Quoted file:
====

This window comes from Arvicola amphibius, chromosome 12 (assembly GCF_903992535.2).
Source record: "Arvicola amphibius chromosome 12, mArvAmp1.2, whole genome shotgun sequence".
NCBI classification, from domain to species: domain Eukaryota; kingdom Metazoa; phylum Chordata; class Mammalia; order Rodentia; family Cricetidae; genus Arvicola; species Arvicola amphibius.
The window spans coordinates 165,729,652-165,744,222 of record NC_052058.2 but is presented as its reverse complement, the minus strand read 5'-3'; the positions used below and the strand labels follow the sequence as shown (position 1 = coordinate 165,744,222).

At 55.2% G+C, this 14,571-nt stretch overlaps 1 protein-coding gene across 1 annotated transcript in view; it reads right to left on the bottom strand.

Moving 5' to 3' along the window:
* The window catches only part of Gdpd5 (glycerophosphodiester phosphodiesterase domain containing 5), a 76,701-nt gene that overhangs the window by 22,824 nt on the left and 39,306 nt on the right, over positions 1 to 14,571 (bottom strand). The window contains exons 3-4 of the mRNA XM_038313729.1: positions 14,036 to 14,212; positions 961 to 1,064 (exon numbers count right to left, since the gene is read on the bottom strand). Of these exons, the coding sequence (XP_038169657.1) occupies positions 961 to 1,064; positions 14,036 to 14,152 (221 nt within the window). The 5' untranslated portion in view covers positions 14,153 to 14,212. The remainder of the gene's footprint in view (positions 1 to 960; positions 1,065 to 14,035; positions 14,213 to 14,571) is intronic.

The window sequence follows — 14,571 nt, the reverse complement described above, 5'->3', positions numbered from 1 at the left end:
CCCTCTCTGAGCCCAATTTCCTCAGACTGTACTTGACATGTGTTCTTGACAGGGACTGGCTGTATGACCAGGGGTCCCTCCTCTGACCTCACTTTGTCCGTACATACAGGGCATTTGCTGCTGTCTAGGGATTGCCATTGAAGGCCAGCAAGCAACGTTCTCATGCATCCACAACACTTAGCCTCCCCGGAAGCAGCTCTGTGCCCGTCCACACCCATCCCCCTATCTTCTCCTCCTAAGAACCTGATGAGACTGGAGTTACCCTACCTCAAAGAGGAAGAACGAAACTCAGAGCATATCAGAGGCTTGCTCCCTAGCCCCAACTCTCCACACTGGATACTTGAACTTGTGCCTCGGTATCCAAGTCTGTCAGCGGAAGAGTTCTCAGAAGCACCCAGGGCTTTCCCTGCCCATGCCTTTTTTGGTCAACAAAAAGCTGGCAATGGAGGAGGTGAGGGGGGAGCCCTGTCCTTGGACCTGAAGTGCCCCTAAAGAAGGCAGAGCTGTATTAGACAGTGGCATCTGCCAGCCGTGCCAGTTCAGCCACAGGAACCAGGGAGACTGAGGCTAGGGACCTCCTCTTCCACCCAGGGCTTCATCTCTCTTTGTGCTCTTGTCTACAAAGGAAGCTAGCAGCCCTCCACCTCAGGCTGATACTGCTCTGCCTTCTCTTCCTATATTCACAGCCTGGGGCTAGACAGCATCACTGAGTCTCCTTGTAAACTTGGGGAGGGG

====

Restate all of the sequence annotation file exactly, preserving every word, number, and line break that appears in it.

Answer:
This window comes from Arvicola amphibius, chromosome 12 (assembly GCF_903992535.2).
Source record: "Arvicola amphibius chromosome 12, mArvAmp1.2, whole genome shotgun sequence".
NCBI classification, from domain to species: domain Eukaryota; kingdom Metazoa; phylum Chordata; class Mammalia; order Rodentia; family Cricetidae; genus Arvicola; species Arvicola amphibius.
The window spans coordinates 165,729,652-165,744,222 of record NC_052058.2 but is presented as its reverse complement, the minus strand read 5'-3'; the positions used below and the strand labels follow the sequence as shown (position 1 = coordinate 165,744,222).

At 55.2% G+C, this 14,571-nt stretch overlaps 1 protein-coding gene across 1 annotated transcript in view; it reads right to left on the bottom strand.

Moving 5' to 3' along the window:
* The window catches only part of Gdpd5 (glycerophosphodiester phosphodiesterase domain containing 5), a 76,701-nt gene that overhangs the window by 22,824 nt on the left and 39,306 nt on the right, over positions 1 to 14,571 (bottom strand). The window contains exons 3-4 of the mRNA XM_038313729.1: positions 14,036 to 14,212; positions 961 to 1,064 (exon numbers count right to left, since the gene is read on the bottom strand). Of these exons, the coding sequence (XP_038169657.1) occupies positions 961 to 1,064; positions 14,036 to 14,152 (221 nt within the window). The 5' untranslated portion in view covers positions 14,153 to 14,212. The remainder of the gene's footprint in view (positions 1 to 960; positions 1,065 to 14,035; positions 14,213 to 14,571) is intronic.

The window sequence follows — 14,571 nt, the reverse complement described above, 5'->3', positions numbered from 1 at the left end:
CCCTCTCTGAGCCCAATTTCCTCAGACTGTACTTGACATGTGTTCTTGACAGGGACTGGCTGTATGACCAGGGGTCCCTCCTCTGACCTCACTTTGTCCGTACATACAGGGCATTTGCTGCTGTCTAGGGATTGCCATTGAAGGCCAGCAAGCAACGTTCTCATGCATCCACAACACTTAGCCTCCCCGGAAGCAGCTCTGTGCCCGTCCACACCCATCCCCCTATCTTCTCCTCCTAAGAACCTGATGAGACTGGAGTTACCCTACCTCAAAGAGGAAGAACGAAACTCAGAGCATATCAGAGGCTTGCTCCCTAGCCCCAACTCTCCACACTGGATACTTGAACTTGTGCCTCGGTATCCAAGTCTGTCAGCGGAAGAGTTCTCAGAAGCACCCAGGGCTTTCCCTGCCCATGCCTTTTTTGGTCAACAAAAAGCTGGCAATGGAGGAGGTGAGGGGGGAGCCCTGTCCTTGGACCTGAAGTGCCCCTAAAGAAGGCAGAGCTGTATTAGACAGTGGCATCTGCCAGCCGTGCCAGTTCAGCCACAGGAACCAGGGAGACTGAGGCTAGGGACCTCCTCTTCCACCCAGGGCTTCATCTCTCTTTGTGCTCTTGTCTACAAAGGAAGCTAGCAGCCCTCCACCTCAGGCTGATACTGCTCTGCCTTCTCTTCCTATATTCACAGCCTGGGGCTAGACAGCATCACTGAGTCTCCTTGTAAACTTGGGGAGGGG